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Karlie Tipton, Editorial Assistant
Photo by JOHN JERNIGAN
Just Canoe It
By Karlie Tipton
June 15, 2012
As my canoe flipped over and I plunged into the ice-cold river, my melodramatic right brain thought, “This must be what death feels like.” Granted, my head and shoulders were completely above the water, but that was no comfort, since it would just make my drowning all the more embarrassing. Then it hit me, literally: not the realization that I would remember this moment for the rest of my life but the side of a rogue canoe. As my head dipped under the surface, my completely non-exaggerative left brain sighed “Nope. This is what death feels like.”
I’ve never been an outdoorswoman. I can’t walk outside for five minutes without being eaten by mosquitoes, I would much rather read a book than go hiking, and I’m pretty sure I’m allergic to sunlight. So when I found out I would be going to a cabin in the woods with my fiancé and his family over Memorial Day weekend, I was admittedly a little anxious.
“Will there be snakes?” I asked Phillip on the four-hour ride to Broken Bow.
“Will there be bears?”
“Will the snakes and the bears team up against us, forming a super team that can attack us by land or sea?”
“I’m pretty sure bears can already swim.”
Needless to say, his words were hardly a comfort.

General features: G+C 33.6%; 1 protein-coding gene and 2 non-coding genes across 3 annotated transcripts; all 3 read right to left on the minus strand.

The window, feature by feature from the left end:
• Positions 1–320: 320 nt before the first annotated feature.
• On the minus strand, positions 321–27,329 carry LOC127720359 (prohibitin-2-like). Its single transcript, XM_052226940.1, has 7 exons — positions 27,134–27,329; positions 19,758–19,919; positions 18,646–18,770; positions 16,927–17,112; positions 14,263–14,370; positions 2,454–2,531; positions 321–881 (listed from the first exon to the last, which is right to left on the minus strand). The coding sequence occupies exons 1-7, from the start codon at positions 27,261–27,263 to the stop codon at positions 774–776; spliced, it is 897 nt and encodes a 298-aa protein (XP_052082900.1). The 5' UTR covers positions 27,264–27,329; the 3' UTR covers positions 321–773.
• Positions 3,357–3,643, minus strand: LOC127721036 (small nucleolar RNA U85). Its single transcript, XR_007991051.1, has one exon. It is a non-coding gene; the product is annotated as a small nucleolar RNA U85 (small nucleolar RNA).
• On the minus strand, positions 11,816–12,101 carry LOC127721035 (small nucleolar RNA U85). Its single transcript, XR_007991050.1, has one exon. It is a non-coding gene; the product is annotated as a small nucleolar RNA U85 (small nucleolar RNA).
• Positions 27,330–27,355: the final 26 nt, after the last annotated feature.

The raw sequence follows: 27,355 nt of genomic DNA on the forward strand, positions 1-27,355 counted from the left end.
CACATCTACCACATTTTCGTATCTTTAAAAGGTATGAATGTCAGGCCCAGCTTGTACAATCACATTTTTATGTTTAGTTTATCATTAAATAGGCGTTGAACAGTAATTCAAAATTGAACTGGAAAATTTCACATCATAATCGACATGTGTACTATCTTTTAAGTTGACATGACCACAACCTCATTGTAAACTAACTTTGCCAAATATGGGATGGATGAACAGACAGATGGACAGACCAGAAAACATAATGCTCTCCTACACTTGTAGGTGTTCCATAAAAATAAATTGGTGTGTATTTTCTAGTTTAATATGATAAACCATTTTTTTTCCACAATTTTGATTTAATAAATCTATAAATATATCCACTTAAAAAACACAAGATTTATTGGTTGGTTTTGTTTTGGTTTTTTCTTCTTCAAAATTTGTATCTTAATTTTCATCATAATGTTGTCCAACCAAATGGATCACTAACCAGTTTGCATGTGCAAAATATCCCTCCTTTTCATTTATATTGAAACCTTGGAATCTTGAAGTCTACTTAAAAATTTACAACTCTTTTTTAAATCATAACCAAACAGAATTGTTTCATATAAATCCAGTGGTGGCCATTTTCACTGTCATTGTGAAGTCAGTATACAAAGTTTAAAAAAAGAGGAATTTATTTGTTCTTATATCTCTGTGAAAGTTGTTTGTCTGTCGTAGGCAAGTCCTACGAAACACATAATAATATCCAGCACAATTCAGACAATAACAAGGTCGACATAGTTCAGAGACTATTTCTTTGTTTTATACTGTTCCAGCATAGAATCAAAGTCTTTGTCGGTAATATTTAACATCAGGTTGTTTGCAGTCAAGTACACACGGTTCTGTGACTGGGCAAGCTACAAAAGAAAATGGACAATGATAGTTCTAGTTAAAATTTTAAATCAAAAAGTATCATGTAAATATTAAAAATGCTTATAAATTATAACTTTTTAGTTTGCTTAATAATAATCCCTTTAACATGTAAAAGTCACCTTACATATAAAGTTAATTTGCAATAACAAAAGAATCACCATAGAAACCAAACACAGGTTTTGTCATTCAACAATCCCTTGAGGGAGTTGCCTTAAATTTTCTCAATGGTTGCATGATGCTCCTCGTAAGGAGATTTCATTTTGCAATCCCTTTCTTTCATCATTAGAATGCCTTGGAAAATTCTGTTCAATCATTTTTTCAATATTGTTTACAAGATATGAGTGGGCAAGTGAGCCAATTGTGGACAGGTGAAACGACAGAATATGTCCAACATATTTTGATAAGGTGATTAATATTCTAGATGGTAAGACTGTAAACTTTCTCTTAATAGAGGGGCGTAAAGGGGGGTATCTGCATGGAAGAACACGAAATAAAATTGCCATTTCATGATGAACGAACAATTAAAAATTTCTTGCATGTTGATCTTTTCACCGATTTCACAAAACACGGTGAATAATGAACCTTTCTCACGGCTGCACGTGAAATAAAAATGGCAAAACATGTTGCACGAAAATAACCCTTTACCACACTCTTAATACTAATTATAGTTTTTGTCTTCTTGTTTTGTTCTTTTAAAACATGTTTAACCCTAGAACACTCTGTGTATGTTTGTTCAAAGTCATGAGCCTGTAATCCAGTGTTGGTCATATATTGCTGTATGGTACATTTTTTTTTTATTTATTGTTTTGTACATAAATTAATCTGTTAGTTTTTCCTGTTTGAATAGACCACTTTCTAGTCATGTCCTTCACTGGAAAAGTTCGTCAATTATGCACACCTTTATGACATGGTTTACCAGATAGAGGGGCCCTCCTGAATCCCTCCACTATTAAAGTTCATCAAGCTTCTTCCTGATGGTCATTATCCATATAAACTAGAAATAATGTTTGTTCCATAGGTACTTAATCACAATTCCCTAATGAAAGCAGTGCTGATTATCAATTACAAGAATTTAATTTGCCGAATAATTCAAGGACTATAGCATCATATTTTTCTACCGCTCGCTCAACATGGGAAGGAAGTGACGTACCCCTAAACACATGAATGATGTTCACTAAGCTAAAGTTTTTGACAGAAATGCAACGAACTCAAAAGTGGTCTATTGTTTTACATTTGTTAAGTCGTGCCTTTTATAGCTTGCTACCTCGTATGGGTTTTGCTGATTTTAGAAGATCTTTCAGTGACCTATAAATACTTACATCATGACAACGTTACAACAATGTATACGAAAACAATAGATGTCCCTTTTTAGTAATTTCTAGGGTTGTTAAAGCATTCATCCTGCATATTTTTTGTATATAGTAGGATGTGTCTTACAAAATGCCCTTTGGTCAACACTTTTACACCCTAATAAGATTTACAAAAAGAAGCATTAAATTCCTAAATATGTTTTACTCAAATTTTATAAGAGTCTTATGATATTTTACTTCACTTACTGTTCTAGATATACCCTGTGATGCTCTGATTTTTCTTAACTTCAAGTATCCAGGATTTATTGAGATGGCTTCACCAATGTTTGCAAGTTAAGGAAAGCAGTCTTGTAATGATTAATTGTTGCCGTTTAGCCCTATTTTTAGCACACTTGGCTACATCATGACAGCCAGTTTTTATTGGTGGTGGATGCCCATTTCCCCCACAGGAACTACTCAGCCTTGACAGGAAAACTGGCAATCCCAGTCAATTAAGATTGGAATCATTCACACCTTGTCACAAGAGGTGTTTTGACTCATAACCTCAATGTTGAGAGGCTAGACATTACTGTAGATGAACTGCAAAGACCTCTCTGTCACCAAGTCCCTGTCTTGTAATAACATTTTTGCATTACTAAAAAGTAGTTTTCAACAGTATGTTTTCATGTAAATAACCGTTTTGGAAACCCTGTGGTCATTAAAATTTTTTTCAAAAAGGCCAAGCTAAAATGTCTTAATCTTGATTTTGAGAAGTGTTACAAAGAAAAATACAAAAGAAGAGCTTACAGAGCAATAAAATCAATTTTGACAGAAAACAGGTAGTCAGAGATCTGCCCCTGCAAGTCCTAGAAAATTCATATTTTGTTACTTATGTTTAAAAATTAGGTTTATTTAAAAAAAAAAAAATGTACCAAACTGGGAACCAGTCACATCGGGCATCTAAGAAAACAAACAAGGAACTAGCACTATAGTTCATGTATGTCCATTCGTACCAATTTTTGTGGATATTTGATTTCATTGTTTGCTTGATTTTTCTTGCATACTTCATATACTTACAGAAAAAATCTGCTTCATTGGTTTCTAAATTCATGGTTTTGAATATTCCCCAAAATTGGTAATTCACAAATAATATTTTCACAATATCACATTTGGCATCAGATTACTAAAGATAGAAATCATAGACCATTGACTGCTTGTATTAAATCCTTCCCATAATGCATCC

As we pulled up to our River’s Bend cabin, I tried to ignore my snake/bear alliance fear and trudged inside. When I entered through the large glass doors, I was amazed. This was no log cabin of old but a beautiful, modernized bungalow complete with kitchen, air conditioning, and satellite TV. Aside from the deer head peering down on us from the wall, we could have been at home (although not my home, because this place was way nicer). Roughing it is overrated.
Over the next couple OF days, we had a great time. We were about twenty feet away from the Glover River, where warm water and a gentle current were perfect for wading and fishing. The grill got plenty of use, and the deck was canopied by so much foliage that I didn’t once worry about bursting into flame. I had forgotten all sources of trepidation, in fact, until I was reminded that we would be going canoeing. For four miles. The next morning.
The Lower Mountain Fork River starts at the Reregulation Dam, the source of the shockingly cold water, and requires skill level of I-II to navigate, thanks to some tight spots as well as a few small rapids. Maybe I could have passed for a level I canoeist on a Tuesday when the water was at a normal depth, but with thousands of people paddling around the four-inches-lower-than-usual stream, a IV would probably have been in trouble.
This brings us back to the beginning, or what I thought was the end.
Although it kind of goes without saying, I didn’t drown – despite nature’s best efforts. I was able to get back into the canoe and, with the help of Phillip’s very gracious brother, paddle to the pick-up point four miles up the river.
As we drove back to the cabin, I didn’t really know how to feel. I was cold, wet, and shaken from my near-death—okay, so maybe not quite near, but within shouting distance of, at least—experience. But then it hit me: I had kind of had an adventure. Poems would not be written about my quest, but hey, not bad for a proud indoorsman.